I have always found it very interesting how openly parents will talk about their children needing extra support for their learning, music, or sport. Whether they need a Maths or English tutor, extra music lessons, or one to one tennis coaching. Yet when it comes to their children’s emotional health, parents either talk about it in hushed voices to their closest friends, or they keep it within the family, like a dark secret. I am fortunate enough to work with families from all over the world and I can honestly say this issue seems to be much more prevalent in the UK, where the idea that your children’s emotional wellbeing in some way reflects your parenting and therefore you as a person, is most engrained.
Despite royal patronage mental health is still seen as either something which happens to other people’s children, or worst still, is something which we have created societally, as a result of becoming too ‘soft’ in our parenting, and children simply need to toughen up. Whilst I am all for promoting resilience in our children, the reality is our children are growing up in a very different landscape to our own childhood’s, and making light of their genuine struggles is what continues to exacerbate a growing mental health crisis now impacting 1 in 4 children’s lives, and a support system totally unable to cope with demand.
Allow me to dispel the 5 common misconceptions about children who see a therapist and their parents, so we can we have a more open and honest dialogue with our children, other parents, and societally about mental health and the important role therapists play in supporting families:
1. Children who see a therapist are simply too weak to resolve their own issues
This couldn’t be further from the truth. The stark reality is these children and their parents have faced their struggles head on and come to the realisation they don’t have all the resources within them to overcome it. Owning an issue doesn’t always mean you have all the skills you need to ‘fix’ it. We can easily identify we’re not 100% physically fit, but we wouldn’t be able to precisely pinpoint where the issue was and how to best regain our physical fitness until we’d seen a specialist and mental health is no different. You wouldn’t call someone weak for visiting their GP, so why would you think they were weak for seeing a mental health specialist.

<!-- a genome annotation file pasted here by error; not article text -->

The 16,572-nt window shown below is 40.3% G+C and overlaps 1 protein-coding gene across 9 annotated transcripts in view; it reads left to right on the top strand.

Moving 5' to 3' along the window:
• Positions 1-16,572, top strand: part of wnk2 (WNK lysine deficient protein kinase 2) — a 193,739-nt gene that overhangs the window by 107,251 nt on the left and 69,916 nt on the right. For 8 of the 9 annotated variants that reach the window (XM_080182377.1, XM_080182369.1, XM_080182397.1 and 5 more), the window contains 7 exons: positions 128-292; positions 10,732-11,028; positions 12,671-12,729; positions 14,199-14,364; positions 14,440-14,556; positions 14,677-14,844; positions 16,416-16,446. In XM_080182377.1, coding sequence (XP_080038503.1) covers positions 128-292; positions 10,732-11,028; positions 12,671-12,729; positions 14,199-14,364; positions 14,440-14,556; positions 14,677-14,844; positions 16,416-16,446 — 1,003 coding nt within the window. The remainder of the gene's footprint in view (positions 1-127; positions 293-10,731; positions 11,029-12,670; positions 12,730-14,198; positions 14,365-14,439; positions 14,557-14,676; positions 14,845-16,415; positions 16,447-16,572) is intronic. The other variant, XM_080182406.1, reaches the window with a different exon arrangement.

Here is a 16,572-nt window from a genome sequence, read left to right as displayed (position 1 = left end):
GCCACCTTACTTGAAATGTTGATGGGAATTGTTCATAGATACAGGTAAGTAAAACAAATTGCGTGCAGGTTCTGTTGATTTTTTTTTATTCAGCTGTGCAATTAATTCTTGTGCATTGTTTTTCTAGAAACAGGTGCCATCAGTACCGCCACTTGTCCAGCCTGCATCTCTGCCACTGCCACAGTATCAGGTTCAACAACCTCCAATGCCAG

2. You must have a diagnosed mental health issue
Contrary to popular belief most of the children I work with have no mental health diagnosis; they and their parents simply recognise the need for help and support now, to avoid issues later. Wanting to eat healthily doesn’t necessarily mean you are overweight, have heart disease, or high cholesterol; you just recognise by adopting some simple strategies now, you can avoid a whole host of problems later.
3. The parents have been too ‘soft’
This is all fuelled by societal pressure to be seen as having a perfect family and if you don’t, then you have somehow failed as a parent. Lots of factors are implicated in children’s mental health and emotional regulation; parenting is just one, amongst genetics, environment, friends, past experiences, learnt expectations, nutrition, brain development, hormone levels and so on. Parents do play a vital role but mental health challenges strike every single family; be they rich, famous, highly educated or living in more modest means, no one is immune from it.
4. You don’t have a good family or friendship network to talk to
Children who see a therapist often have an incredibly loving and extensive support network. Yet it’s usually our loved ones who we find it most difficult to take advice and support from. Hence why a therapist can be so useful. How many times have your children taken the exact same advice you gave them from one of their friends? All the time if they’re a teenager; who struggle to believe their parents were ever their age once, with similar struggles with identity, fitting in, and finding their place in the world.
5. Therapy is all about lying on a couch and a therapist taking notes
Well this is most definitely not how I work with children. I use the floor, rather than the couch, and activities and tools, rather than a notebook and pen. This outdated misconception of a therapist asking abstract questions using word associations and early childhood in order to diagnose an obscure disorder is just not how therapists work with children these days. It’s all play-based, practical tools, role-play and fun.
So next time you find out a friend’s child is having support from a therapist celebrate the bravery of both the child and the family for addressing the issues head-on. They should be applauded as parents and not judged.